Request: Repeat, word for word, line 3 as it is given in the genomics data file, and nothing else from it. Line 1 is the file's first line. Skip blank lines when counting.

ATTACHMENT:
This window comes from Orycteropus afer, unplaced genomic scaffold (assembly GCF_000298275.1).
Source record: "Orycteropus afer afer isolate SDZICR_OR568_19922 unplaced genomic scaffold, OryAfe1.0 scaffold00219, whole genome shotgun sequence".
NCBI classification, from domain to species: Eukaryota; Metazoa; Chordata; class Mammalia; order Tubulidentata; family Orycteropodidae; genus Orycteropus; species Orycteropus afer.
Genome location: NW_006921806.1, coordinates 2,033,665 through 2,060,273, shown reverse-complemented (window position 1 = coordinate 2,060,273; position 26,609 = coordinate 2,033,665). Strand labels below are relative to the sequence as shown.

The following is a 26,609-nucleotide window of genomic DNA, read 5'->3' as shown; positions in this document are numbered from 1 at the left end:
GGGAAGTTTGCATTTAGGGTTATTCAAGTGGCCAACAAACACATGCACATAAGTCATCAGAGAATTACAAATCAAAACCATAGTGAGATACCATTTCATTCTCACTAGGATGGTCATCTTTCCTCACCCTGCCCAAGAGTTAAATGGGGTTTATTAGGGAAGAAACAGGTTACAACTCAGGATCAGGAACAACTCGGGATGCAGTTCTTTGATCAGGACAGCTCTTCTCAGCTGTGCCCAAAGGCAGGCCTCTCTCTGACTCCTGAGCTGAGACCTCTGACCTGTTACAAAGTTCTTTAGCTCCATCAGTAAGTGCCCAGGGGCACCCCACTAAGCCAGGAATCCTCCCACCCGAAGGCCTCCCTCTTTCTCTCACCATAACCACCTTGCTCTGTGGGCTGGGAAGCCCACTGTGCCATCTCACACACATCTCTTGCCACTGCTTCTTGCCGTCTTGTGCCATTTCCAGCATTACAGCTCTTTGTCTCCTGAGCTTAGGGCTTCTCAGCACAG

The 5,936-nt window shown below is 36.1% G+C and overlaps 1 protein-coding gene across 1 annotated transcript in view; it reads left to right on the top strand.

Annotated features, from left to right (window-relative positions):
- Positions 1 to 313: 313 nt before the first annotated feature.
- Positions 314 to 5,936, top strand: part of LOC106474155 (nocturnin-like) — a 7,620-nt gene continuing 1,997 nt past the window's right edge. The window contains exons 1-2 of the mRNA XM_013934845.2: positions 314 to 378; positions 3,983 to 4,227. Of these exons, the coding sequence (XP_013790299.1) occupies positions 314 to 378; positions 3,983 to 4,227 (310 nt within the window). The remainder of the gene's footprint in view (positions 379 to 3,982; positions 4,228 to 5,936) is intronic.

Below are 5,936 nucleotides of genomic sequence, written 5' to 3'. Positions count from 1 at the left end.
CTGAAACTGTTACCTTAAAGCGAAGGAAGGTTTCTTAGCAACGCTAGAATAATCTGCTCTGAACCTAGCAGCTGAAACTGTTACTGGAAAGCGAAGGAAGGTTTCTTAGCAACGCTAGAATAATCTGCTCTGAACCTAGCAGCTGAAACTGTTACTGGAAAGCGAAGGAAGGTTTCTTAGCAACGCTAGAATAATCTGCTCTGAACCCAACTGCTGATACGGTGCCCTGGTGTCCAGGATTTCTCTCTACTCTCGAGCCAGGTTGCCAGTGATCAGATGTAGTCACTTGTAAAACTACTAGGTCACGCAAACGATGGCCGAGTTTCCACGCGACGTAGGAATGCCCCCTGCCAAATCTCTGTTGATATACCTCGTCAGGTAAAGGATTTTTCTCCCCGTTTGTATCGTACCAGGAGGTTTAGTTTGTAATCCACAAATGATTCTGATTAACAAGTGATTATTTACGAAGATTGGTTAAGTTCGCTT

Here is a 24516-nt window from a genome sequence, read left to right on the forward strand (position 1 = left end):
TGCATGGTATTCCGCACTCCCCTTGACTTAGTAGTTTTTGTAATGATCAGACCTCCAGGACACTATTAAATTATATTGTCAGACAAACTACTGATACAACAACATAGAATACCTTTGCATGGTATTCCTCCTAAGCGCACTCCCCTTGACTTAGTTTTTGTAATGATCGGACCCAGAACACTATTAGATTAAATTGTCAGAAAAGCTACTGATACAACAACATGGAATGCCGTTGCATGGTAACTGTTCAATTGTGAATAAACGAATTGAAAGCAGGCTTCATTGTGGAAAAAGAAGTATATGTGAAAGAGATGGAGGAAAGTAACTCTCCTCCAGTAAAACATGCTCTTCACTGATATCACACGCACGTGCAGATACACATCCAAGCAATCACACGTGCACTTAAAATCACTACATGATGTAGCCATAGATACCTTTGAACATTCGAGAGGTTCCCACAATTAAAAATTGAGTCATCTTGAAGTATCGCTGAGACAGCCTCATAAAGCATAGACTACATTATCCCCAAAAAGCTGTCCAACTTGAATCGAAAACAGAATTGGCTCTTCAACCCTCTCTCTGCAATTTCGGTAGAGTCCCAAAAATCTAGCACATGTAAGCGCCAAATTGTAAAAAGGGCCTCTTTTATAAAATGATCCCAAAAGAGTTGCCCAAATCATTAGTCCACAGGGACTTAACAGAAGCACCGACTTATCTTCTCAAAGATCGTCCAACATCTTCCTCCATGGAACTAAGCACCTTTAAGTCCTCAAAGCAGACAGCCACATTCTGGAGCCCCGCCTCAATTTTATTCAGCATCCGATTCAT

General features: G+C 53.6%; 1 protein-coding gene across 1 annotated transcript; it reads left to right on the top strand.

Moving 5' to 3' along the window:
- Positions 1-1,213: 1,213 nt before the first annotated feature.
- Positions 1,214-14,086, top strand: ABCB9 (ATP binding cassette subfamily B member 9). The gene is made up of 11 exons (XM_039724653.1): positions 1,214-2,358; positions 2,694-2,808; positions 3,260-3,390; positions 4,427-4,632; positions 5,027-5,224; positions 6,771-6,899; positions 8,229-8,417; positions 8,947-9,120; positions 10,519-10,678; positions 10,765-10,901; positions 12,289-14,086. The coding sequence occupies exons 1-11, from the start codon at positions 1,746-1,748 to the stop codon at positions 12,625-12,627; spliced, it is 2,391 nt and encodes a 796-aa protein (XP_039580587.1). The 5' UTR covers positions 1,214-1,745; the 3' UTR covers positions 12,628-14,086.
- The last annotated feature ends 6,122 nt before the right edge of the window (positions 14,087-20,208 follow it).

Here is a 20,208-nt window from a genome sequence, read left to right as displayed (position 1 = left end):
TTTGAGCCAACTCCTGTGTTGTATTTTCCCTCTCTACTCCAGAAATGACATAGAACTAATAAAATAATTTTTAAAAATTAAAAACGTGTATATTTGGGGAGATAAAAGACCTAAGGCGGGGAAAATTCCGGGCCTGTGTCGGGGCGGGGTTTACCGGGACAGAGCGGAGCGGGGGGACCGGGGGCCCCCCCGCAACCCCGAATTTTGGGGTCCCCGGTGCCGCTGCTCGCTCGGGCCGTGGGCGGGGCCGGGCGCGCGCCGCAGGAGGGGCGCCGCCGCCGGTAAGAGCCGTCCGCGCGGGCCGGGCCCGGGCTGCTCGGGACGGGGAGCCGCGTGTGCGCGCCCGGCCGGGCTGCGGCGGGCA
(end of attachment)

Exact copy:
NCBI classification, from domain to species: Eukaryota; Metazoa; Chordata; class Mammalia; order Tubulidentata; family Orycteropodidae; genus Orycteropus; species Orycteropus afer.